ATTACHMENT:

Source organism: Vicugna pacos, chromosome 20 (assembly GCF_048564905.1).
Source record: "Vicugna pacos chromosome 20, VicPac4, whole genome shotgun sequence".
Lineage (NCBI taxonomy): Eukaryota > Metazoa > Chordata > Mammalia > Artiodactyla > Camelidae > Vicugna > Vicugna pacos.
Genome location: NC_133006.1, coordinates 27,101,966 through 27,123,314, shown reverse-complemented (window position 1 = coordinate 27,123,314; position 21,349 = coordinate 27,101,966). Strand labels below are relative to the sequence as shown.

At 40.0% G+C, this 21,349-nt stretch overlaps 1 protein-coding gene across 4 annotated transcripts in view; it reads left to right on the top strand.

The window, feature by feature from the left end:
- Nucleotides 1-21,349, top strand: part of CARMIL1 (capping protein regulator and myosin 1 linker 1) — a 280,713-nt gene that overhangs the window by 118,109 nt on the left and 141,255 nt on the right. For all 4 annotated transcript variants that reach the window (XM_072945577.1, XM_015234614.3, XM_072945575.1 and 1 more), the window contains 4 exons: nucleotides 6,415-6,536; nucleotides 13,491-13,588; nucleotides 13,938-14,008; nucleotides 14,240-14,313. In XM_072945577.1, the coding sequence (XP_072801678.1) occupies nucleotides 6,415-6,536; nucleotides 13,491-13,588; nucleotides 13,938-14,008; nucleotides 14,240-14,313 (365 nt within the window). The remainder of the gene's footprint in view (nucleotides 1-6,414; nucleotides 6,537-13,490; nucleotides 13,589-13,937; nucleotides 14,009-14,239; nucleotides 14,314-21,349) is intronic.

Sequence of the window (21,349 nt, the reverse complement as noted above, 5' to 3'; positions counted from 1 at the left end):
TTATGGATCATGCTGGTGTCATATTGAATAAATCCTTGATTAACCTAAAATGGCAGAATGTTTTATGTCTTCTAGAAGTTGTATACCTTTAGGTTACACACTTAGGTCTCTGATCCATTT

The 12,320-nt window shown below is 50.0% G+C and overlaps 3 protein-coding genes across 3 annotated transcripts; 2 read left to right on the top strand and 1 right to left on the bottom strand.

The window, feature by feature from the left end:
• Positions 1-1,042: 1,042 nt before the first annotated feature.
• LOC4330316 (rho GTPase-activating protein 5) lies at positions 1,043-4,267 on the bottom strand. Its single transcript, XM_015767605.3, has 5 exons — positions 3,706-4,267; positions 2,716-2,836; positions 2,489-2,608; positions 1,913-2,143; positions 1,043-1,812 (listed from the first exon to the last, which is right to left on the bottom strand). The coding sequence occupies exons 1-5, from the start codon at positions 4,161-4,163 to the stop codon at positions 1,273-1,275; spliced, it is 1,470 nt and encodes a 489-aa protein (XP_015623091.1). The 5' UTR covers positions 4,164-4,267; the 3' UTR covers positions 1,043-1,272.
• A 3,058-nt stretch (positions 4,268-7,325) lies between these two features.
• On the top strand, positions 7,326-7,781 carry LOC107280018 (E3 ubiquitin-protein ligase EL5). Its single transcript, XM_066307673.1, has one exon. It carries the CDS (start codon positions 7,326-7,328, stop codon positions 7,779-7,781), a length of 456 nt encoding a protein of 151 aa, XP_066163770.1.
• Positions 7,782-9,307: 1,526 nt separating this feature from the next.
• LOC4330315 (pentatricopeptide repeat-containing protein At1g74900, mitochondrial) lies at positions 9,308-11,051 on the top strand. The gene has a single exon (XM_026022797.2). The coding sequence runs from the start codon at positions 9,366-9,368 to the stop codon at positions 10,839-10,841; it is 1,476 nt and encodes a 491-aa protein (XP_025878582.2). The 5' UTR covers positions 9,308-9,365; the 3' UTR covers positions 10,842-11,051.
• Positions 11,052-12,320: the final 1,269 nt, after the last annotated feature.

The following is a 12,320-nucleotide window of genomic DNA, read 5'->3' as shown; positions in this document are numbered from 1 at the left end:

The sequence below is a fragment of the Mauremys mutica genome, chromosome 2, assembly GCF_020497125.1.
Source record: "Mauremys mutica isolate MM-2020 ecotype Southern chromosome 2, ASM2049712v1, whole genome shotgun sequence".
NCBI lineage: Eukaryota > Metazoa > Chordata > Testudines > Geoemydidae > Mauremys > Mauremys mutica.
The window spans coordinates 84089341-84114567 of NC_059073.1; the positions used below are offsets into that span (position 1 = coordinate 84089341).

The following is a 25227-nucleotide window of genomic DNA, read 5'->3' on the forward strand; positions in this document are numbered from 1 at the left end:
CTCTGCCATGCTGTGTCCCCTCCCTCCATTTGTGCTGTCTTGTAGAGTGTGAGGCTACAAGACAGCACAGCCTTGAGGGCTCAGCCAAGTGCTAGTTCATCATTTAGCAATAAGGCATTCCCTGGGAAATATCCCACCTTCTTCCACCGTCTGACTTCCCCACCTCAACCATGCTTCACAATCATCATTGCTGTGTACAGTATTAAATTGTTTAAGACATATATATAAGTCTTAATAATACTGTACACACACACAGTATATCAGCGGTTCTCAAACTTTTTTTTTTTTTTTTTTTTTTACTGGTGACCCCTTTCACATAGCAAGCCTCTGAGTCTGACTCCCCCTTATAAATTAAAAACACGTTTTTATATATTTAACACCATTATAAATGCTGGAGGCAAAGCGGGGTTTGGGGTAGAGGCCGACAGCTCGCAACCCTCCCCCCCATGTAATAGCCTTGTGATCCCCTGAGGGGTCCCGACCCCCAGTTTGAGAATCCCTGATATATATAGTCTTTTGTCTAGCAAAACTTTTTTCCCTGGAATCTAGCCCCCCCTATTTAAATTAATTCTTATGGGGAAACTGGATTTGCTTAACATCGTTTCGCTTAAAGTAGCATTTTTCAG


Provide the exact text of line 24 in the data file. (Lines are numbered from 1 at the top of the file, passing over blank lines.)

The following is a 25227-nucleotide window of genomic DNA, read 5'->3' on the forward strand; positions in this document are numbered from 1 at the left end: